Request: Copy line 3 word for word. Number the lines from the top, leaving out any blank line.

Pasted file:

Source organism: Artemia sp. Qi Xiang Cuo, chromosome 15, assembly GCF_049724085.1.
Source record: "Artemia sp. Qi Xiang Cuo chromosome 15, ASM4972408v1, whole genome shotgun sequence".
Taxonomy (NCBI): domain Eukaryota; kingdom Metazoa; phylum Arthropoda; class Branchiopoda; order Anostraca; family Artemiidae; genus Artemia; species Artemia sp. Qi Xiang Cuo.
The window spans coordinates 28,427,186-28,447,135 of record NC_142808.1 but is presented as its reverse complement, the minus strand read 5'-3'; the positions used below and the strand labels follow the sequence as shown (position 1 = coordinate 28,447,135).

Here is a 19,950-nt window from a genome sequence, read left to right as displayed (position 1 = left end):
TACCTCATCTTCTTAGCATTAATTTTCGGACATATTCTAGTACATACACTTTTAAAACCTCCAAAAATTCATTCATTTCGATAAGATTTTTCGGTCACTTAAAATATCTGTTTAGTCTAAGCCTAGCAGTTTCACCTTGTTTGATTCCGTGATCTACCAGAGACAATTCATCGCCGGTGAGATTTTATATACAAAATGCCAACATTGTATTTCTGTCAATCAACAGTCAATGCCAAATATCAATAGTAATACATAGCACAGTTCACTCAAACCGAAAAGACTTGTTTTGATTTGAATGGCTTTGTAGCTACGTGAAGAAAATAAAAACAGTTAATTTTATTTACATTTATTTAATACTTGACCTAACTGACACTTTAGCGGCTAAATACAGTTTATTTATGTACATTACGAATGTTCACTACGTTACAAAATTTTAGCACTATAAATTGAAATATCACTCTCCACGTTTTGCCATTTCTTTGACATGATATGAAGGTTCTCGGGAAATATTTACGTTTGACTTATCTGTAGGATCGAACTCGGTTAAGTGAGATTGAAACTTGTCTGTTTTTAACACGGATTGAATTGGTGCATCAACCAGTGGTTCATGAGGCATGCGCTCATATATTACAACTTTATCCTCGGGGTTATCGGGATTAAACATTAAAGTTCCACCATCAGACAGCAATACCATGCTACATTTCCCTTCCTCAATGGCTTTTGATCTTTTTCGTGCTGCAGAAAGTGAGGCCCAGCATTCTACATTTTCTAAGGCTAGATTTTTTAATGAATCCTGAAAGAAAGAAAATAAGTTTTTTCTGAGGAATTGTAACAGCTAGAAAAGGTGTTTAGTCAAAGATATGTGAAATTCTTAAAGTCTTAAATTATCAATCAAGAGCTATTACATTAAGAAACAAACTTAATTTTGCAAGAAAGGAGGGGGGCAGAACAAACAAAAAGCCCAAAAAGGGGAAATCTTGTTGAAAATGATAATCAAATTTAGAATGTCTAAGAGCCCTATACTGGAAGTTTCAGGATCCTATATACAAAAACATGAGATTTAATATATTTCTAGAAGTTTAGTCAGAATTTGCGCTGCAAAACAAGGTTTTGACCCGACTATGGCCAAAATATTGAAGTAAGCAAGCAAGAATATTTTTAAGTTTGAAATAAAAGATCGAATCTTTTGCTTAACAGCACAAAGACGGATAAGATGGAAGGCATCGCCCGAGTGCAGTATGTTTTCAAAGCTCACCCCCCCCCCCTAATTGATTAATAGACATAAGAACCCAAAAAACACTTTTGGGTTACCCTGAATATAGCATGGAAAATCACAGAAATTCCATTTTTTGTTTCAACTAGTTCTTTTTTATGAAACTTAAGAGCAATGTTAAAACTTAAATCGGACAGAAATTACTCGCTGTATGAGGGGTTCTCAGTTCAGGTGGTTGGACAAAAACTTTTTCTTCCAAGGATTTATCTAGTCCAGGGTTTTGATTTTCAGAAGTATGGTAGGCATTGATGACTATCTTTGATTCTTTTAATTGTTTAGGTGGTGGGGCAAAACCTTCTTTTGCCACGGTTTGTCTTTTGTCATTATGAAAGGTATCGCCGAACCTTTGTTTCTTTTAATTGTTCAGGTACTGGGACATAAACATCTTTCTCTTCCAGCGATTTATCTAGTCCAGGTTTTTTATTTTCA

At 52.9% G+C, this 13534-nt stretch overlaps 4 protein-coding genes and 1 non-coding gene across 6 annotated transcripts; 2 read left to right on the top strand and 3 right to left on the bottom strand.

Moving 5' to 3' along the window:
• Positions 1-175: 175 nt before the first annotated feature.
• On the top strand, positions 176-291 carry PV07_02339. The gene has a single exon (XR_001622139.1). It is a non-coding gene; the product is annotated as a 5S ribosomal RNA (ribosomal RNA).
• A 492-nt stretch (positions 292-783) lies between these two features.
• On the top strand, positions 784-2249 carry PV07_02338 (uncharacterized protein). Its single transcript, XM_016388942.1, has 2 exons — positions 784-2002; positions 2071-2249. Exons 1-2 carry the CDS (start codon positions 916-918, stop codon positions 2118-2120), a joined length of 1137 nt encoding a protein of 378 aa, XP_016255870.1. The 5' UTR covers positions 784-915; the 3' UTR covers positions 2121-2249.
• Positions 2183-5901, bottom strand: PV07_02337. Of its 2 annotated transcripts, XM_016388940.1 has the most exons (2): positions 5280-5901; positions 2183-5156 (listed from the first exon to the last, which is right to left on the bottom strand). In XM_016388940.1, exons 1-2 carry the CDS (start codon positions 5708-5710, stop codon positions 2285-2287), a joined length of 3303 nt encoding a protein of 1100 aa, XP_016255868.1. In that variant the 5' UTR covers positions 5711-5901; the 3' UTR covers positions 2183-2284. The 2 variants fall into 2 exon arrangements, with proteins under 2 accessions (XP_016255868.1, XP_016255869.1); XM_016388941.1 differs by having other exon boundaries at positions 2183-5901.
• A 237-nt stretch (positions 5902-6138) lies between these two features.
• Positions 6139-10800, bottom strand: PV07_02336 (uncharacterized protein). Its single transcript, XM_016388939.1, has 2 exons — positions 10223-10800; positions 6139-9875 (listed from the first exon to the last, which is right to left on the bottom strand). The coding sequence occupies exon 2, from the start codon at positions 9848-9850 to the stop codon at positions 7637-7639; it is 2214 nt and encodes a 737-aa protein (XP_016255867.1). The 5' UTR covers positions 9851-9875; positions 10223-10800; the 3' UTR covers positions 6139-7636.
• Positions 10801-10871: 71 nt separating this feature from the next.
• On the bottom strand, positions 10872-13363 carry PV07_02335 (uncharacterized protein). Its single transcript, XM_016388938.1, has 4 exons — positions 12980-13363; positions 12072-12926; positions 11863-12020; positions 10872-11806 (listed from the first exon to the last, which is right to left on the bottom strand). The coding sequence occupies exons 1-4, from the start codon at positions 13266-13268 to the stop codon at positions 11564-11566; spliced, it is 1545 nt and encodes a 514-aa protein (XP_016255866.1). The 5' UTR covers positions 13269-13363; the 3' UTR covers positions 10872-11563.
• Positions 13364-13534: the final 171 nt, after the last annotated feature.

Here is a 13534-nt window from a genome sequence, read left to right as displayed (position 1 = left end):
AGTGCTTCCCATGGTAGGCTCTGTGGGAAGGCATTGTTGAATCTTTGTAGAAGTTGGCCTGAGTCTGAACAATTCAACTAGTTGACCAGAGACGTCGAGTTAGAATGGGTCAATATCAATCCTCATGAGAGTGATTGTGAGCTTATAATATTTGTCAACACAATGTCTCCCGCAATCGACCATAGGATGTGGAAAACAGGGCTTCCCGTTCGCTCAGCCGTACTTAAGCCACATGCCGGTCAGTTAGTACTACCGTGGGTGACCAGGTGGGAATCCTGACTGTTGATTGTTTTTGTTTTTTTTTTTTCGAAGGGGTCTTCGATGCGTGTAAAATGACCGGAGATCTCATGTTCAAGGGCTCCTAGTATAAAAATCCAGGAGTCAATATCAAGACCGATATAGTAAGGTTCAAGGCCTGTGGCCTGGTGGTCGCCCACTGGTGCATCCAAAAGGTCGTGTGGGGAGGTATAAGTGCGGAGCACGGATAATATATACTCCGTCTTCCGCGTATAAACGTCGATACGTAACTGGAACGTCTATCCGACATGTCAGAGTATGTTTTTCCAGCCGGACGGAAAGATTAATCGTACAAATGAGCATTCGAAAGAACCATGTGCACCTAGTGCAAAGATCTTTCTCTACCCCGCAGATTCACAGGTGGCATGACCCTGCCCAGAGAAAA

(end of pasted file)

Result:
Taxonomy (NCBI): domain Eukaryota; kingdom Metazoa; phylum Arthropoda; class Branchiopoda; order Anostraca; family Artemiidae; genus Artemia; species Artemia sp. Qi Xiang Cuo.